A recent decision of the New South Wales Court of Appeal (Court) overturned an earlier decision against directors of James Hardie. In April 2009 the directors were found to have breached their duty of care by approving a media release relating to claims for asbestos victims.

The media release suggested that an asbestos compensation fund (which was set up by the company) had "sufficient" funds to meet all claims. However, it was later revealed that there was a shortfall of more than A$1 billion in the fund.

Nine of the ten defendants appealed against the April 2009 decision. The Court unanimously upheld the appeal on a factual basis: the Court found that the Australian Securities and Investments Commission (ASIC) failed to prove that the media release was "formally approved" by the non-executive directors at the relevant board meeting.

Importantly, the Court indicated that, if the release had been approved, the directors would have breached their duty of care.

Key Issues

The following key issues were considered in the appeal:

  • Was the draft media release taken to, and approved at, the relevant board meeting attended by the directors?
  • Did the directors exercise reasonable care and diligence in approving the media release?  

Conclusions on Appeal

The Court was satisfied that the draft media release was taken to the relevant board meeting. However, the Court was not satisfied that the draft media release was tabled and approved, for the following reasons:

  • the conduct of that part of the meeting was too informal;
  • if the draft media release was considered by the board, it was only at a draft stage and was without any level of finality;
  • the draft was likely to have only been taken to the board as a "work in progress, or for some kind of approval in principle", with amendment and approval by advisers to follow; and
  • the absence of protest to subsequent media releases, which also referred to full funding, was not enough to infer consideration and approval of the draft media release by the directors.

ASIC's case was also undermined by its failure to call one of the company's solicitors as a witness. The solicitor was a key witness, who was likely to have "relevant knowledge" of the approval or non-approval of the release. The Court said that ASIC had breached its "duty of fairness" by failing to call the solicitor as a witness.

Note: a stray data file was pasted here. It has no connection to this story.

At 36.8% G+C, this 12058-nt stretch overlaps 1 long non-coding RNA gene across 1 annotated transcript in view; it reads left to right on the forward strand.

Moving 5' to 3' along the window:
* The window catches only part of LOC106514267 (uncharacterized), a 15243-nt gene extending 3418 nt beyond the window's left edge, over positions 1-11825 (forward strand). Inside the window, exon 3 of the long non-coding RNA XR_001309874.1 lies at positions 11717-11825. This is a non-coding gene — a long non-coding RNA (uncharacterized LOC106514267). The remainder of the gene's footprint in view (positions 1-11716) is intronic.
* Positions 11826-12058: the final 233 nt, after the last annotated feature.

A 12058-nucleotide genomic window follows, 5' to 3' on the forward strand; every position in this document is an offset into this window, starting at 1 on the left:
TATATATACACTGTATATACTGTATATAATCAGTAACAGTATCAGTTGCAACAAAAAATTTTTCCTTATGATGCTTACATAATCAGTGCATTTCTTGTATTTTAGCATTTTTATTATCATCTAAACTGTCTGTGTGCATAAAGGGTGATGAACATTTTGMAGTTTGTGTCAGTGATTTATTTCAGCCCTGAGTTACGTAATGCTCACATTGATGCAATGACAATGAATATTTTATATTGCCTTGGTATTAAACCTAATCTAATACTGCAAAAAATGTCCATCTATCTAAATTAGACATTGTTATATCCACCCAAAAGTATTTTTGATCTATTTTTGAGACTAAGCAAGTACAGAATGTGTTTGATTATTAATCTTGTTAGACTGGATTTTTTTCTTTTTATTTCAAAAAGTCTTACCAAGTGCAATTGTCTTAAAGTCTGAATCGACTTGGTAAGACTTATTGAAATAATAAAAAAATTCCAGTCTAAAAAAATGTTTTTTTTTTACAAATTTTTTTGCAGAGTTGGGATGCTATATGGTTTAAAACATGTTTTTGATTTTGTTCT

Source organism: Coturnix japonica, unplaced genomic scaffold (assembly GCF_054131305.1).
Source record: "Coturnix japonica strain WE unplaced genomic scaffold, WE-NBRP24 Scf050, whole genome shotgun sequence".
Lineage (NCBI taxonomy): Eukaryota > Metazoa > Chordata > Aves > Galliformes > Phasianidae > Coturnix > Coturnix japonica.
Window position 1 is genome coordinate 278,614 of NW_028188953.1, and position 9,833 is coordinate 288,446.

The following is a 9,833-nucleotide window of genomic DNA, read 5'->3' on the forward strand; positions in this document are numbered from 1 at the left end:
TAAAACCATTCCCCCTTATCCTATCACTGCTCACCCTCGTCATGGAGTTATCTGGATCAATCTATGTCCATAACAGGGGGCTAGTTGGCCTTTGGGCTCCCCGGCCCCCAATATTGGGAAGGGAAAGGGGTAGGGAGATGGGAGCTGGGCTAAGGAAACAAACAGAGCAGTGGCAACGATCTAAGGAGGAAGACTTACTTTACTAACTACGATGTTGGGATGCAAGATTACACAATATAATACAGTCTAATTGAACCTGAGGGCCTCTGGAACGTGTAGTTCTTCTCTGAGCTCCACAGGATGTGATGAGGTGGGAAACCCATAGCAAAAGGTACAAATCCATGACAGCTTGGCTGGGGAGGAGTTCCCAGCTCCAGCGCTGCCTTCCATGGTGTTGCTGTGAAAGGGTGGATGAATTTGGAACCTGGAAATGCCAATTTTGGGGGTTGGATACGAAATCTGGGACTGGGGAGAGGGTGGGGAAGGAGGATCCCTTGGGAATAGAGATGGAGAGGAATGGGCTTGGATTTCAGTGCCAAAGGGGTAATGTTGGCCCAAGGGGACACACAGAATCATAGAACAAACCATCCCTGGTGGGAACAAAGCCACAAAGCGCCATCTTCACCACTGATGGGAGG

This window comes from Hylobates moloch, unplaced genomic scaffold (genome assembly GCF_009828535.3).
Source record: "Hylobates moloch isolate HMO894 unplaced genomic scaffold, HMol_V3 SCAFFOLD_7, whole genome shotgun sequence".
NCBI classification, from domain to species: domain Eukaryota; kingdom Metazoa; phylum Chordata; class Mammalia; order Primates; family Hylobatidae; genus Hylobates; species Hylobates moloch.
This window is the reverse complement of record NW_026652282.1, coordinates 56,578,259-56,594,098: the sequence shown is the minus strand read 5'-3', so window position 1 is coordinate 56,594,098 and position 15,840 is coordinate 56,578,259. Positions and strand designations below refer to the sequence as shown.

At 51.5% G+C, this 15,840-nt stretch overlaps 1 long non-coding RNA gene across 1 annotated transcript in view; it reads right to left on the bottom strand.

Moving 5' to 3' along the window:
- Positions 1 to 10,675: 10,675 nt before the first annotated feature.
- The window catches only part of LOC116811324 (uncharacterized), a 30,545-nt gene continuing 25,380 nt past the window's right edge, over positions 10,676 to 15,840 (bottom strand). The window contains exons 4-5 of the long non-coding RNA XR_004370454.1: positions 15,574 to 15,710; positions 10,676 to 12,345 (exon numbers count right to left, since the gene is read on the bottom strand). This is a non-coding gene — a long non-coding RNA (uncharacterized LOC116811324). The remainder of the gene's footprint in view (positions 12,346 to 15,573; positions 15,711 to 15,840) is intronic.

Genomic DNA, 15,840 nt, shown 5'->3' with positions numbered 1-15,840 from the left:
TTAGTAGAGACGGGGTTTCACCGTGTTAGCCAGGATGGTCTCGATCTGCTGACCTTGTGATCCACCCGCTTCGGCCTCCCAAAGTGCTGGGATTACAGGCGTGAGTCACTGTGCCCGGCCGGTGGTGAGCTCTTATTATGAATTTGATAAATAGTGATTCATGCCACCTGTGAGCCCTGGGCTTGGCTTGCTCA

The Court also considered whether, if the directors had in fact approved the media release, they had exercised reasonable care and diligence.

The Court indicated that, if the directors approved the media release (as alleged by ASIC), they would have breached their duty of care and diligence. There were three reasons for this view:

  • The directors blindly accepted management's assurance of the fund's sufficiency of funding, and they did not apply their minds to whether the media release was misleading.
  • The media release was a "key statement in relation to a highly significant restructure of the James Hardie Group" and therefore required particular care.
  • The non-executive directors should have known that such an unqualified statement could not be made.

The Court also made the following general comments about directors' duties:

  • whether there is a breach of duty is an objective inquiry;
  • the Court should consider what "an ordinary person, with the knowledge and experience of the defendant, must be expected to have done in the circumstances";
  • the reasonable person is seen to embrace "any special skill or expertise the director or officer possesses, and the non-executive directors were expected to bring their knowledge and experience to the performance of their duties";
  • a decision of high importance and significance to a company requires greater care by directors; and
  • "blind acceptance" of expert advice where directors ought to know information to the contrary is not acceptable - an application of the director's mind is required before making a decision based on expert advice.

Comments made by the Court may be relevant to future New Zealand decisions on directors' duties, given the similarities between New Zealand and Australian legislation.

In light of this decision, New Zealand directors should:

  • carefully scrutinise meeting minutes to ensure they are accurate; and
  • satisfy themselves that the company has appropriate processes in place to ensure any disclosures are only made once necessary approvals are in place.